Sunday, 10 July 2016

Trade union members need a Labour Government

Labour's civil war comes to a head on Tuesday when the party's National Executive meets to discuss the terms of the leadership challenge and who will be on the ballot paper. It's clear that the division between the Parliamentary Labour Party and Jeremy Corbyn is irreversible and so the future of Labour hangs in the balance.

A poll published in the Scottish newspaper the Herald reports:

LABOUR’S popularity would be boosted significantly if the party dumped Jeremy Corbyn as leader, according to a new poll.

The UK-wide BMG survey for The Herald, carried out before the shock Brexit result, found that just over one-third, 36 per cent, said that they could vote for a Corbyn-led Labour party.

But that figure jumped to almost half, 48 per cent, if the veteran socialist was no longer in charge – a 12 point boost.

That gives the sort of level that Labour would require to beat the Tories at the next election. A message that so many veteran Labour activists have been saying since the far-left entered the party en-masse during last years leadership election. Momentum and their supporters may have grown in the party's ranks but simply uniting the rent-a-mob demonstrators, most of whom don't believe in democracy has proved toxic to the voters that are needed to bring about a Labour government.

In these circumstances the trade union leaders have to reconsider their support for Corbyn and in the case of UNITE their own members who a poll shows do not support Corbyn

The first question we asked the Unite members we polled was: “Do you think that Jeremy Corbyn is doing well or badly as leader of the Labour party?”. Almost two-thirds (65%) of the Unite members think Mr Corbyn is doing badly.Similar proportions feel the same regardless of the age, region and voting behaviour of the respondent. Only amongst female Unite members was this trend different, with fewer (53%) of them thinking Mr Corbyn was doing badly. On Thursday a Times / YouGov poll reported that almost a half (48%) of Labour party members thought Mr Corbyn was doing badly.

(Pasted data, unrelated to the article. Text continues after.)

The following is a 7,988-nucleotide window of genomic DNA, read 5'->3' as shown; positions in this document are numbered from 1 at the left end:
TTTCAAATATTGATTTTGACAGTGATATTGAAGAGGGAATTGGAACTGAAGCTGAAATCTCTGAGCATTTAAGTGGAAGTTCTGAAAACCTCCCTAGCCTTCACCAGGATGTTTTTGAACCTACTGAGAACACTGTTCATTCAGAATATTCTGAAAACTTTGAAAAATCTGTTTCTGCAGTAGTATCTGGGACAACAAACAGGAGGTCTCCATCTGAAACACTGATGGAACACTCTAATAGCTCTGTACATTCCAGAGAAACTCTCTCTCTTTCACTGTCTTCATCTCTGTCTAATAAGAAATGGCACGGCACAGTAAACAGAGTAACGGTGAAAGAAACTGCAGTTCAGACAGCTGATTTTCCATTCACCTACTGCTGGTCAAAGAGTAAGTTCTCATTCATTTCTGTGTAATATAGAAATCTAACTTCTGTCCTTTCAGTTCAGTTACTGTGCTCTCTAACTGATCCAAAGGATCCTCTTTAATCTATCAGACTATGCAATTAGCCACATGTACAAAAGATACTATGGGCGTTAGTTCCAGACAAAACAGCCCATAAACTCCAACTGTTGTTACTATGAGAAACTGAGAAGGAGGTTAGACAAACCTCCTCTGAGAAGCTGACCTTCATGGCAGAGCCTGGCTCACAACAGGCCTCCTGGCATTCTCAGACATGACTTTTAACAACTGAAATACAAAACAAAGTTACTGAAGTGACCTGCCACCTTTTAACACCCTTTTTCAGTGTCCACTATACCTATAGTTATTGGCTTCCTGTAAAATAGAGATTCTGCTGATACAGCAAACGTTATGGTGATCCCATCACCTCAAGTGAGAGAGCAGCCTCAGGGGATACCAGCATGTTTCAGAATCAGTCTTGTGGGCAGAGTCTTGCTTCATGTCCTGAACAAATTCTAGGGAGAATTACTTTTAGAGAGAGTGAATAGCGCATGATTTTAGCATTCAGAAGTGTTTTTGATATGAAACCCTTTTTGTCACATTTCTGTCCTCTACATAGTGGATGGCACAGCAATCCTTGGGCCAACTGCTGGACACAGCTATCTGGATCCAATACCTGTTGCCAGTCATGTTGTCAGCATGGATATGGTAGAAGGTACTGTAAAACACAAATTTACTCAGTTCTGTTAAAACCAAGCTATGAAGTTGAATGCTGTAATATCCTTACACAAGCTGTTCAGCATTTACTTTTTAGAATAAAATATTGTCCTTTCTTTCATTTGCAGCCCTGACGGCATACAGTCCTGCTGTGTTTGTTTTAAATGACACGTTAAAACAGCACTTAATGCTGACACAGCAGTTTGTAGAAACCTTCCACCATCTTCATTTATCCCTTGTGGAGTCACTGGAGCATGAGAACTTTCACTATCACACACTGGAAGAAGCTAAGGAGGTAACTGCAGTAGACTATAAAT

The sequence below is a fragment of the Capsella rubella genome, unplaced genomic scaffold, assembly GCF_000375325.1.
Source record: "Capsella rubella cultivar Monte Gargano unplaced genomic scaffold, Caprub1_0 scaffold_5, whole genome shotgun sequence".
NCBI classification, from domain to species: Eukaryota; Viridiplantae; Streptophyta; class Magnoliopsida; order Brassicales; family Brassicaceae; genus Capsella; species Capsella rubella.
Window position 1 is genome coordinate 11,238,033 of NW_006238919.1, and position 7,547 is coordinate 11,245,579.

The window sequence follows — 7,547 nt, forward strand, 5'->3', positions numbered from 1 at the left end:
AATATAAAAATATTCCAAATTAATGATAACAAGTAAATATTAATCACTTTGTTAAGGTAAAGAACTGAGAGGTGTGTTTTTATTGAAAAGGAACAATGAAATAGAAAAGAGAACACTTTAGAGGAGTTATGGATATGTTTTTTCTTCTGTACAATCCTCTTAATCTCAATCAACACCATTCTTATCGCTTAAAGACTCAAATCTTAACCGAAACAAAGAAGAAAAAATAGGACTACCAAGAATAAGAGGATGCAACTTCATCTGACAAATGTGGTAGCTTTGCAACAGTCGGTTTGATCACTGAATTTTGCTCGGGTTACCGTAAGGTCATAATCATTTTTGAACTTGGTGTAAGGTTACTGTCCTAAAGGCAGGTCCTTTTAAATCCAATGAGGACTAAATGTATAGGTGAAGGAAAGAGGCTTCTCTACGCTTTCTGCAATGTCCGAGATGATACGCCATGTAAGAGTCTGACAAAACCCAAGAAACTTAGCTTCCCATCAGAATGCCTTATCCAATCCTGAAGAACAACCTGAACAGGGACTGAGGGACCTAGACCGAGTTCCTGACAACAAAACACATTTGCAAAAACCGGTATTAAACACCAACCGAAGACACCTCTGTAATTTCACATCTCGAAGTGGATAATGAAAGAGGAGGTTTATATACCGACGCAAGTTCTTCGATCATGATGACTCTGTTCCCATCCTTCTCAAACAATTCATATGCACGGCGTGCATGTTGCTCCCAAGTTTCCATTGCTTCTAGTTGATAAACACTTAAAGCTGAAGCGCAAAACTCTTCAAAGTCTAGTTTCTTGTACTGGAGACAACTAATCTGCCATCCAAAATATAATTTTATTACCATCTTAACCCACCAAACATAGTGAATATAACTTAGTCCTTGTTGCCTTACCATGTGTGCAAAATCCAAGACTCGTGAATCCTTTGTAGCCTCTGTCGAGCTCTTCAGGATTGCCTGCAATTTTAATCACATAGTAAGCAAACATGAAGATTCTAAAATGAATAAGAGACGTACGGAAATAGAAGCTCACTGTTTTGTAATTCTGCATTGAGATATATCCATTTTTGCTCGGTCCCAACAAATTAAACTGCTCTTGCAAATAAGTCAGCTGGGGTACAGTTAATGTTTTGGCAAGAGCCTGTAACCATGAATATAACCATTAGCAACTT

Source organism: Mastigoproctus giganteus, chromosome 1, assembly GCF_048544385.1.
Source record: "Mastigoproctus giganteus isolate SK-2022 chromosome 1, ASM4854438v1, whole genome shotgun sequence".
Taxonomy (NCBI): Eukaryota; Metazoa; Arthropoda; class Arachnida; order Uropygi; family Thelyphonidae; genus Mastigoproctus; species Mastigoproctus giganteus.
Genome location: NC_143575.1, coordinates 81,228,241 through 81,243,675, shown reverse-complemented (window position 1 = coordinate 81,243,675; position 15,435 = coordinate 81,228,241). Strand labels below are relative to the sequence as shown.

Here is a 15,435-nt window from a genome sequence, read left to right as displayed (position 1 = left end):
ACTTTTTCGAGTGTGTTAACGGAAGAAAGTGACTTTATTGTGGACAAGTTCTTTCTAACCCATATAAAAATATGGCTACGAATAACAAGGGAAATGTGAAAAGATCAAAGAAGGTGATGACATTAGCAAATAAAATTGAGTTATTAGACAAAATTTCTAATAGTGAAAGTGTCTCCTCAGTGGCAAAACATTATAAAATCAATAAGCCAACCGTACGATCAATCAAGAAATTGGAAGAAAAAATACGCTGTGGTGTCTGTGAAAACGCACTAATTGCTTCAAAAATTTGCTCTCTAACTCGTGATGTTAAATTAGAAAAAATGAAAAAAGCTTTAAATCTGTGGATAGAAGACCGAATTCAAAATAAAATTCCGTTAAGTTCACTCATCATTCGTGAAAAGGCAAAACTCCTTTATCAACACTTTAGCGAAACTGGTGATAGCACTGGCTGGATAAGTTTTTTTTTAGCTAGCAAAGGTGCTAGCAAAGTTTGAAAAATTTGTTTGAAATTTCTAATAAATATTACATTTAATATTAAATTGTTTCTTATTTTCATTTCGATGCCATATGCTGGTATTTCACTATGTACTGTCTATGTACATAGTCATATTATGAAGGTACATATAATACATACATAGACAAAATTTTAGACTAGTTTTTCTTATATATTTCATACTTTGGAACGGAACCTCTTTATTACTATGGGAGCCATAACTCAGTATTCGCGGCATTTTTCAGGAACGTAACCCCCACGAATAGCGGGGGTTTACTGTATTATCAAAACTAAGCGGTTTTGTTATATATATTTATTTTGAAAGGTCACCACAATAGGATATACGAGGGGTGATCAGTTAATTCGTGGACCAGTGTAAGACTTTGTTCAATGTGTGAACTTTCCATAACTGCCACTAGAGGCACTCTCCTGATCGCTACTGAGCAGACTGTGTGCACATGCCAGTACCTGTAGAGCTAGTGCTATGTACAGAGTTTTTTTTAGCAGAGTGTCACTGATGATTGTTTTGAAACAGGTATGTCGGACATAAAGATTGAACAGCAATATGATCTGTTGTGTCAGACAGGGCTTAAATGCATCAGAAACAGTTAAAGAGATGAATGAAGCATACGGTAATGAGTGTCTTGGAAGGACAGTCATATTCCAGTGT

The second question we asked the Unite members we polled was: “Do you think that Labour currently is or is not on course to be in Government after the General Election in 2020?” Over two-thirds (69%) of the respondents thought that Labour were not on course to be in government. Once again this is consistent across the demographic groups with the eception of female Unite members; although even here the clear belief is that Labour is not heading for government.

The third question we asked the Unite members we polled was: How likely or unlikely do you think it is that Jeremy Corbyn will ever become Prime Minister?. Again the large majority (79%) think it unlikely that Mr Corbyn will ever become prime minister.

The fourth question we asked the Unite members we polled was: If Jeremy Corbyn remains leader of the Labour party, how likely or unlikely do you think it is that they will win the next general election? Over two-thirds (69%) think it unlikely.